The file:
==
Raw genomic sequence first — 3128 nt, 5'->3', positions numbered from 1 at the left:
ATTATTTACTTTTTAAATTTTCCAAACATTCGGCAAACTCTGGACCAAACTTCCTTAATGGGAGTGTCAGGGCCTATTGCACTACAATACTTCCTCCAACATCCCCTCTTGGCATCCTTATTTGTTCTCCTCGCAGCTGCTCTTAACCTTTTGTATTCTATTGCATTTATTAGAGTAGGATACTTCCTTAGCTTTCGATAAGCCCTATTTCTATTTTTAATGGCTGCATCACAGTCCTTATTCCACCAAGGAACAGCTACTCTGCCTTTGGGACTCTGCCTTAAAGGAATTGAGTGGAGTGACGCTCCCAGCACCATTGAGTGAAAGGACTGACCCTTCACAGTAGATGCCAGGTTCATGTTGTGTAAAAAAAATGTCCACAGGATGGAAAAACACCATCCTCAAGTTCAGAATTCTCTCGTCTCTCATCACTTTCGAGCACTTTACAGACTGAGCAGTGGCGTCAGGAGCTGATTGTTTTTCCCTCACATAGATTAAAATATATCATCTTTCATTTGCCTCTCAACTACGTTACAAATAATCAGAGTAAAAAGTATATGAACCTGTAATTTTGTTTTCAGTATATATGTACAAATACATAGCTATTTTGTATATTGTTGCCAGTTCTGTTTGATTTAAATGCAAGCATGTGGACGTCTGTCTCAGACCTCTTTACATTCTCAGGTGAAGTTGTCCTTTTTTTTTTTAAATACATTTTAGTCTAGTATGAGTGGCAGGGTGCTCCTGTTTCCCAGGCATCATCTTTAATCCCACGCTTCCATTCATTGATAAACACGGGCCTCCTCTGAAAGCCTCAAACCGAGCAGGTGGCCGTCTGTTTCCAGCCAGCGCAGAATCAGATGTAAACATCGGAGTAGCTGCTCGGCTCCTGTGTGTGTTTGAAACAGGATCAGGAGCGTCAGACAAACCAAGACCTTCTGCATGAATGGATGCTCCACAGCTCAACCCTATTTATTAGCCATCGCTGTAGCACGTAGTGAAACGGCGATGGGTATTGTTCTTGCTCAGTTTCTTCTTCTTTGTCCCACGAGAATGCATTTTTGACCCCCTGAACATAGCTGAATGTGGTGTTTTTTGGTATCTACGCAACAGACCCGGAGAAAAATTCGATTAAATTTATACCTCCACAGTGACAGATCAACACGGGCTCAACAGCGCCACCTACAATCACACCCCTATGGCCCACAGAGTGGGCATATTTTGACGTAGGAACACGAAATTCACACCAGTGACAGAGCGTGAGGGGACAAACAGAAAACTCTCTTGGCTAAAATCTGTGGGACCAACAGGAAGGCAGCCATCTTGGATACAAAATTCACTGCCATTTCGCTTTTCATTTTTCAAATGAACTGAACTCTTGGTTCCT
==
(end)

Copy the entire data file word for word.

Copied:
Raw genomic sequence first — 3128 nt, 5'->3', positions numbered from 1 at the left:
ATTATTTACTTTTTAAATTTTCCAAACATTCGGCAAACTCTGGACCAAACTTCCTTAATGGGAGTGTCAGGGCCTATTGCACTACAATACTTCCTCCAACATCCCCTCTTGGCATCCTTATTTGTTCTCCTCGCAGCTGCTCTTAACCTTTTGTATTCTATTGCATTTATTAGAGTAGGATACTTCCTTAGCTTTCGATAAGCCCTATTTCTATTTTTAATGGCTGCATCACAGTCCTTATTCCACCAAGGAACAGCTACTCTGCCTTTGGGACTCTGCCTTAAAGGAATTGAGTGGAGTGACGCTCCCAGCACCATTGAGTGAAAGGACTGACCCTTCACAGTAGATGCCAGGTTCATGTTGTGTAAAAAAAATGTCCACAGGATGGAAAAACACCATCCTCAAGTTCAGAATTCTCTCGTCTCTCATCACTTTCGAGCACTTTACAGACTGAGCAGTGGCGTCAGGAGCTGATTGTTTTTCCCTCACATAGATTAAAATATATCATCTTTCATTTGCCTCTCAACTACGTTACAAATAATCAGAGTAAAAAGTATATGAACCTGTAATTTTGTTTTCAGTATATATGTACAAATACATAGCTATTTTGTATATTGTTGCCAGTTCTGTTTGATTTAAATGCAAGCATGTGGACGTCTGTCTCAGACCTCTTTACATTCTCAGGTGAAGTTGTCCTTTTTTTTTTTAAATACATTTTAGTCTAGTATGAGTGGCAGGGTGCTCCTGTTTCCCAGGCATCATCTTTAATCCCACGCTTCCATTCATTGATAAACACGGGCCTCCTCTGAAAGCCTCAAACCGAGCAGGTGGCCGTCTGTTTCCAGCCAGCGCAGAATCAGATGTAAACATCGGAGTAGCTGCTCGGCTCCTGTGTGTGTTTGAAACAGGATCAGGAGCGTCAGACAAACCAAGACCTTCTGCATGAATGGATGCTCCACAGCTCAACCCTATTTATTAGCCATCGCTGTAGCACGTAGTGAAACGGCGATGGGTATTGTTCTTGCTCAGTTTCTTCTTCTTTGTCCCACGAGAATGCATTTTTGACCCCCTGAACATAGCTGAATGTGGTGTTTTTTGGTATCTACGCAACAGACCCGGAGAAAAATTCGATTAAATTTATACCTCCACAGTGACAGATCAACACGGGCTCAACAGCGCCACCTACAATCACACCCCTATGGCCCACAGAGTGGGCATATTTTGACGTAGGAACACGAAATTCACACCAGTGACAGAGCGTGAGGGGACAAACAGAAAACTCTCTTGGCTAAAATCTGTGGGACCAACAGGAAGGCAGCCATCTTGGATACAAAATTCACTGCCATTTCGCTTTTCATTTTTCAAATGAACTGAACTCTTGGTTCCT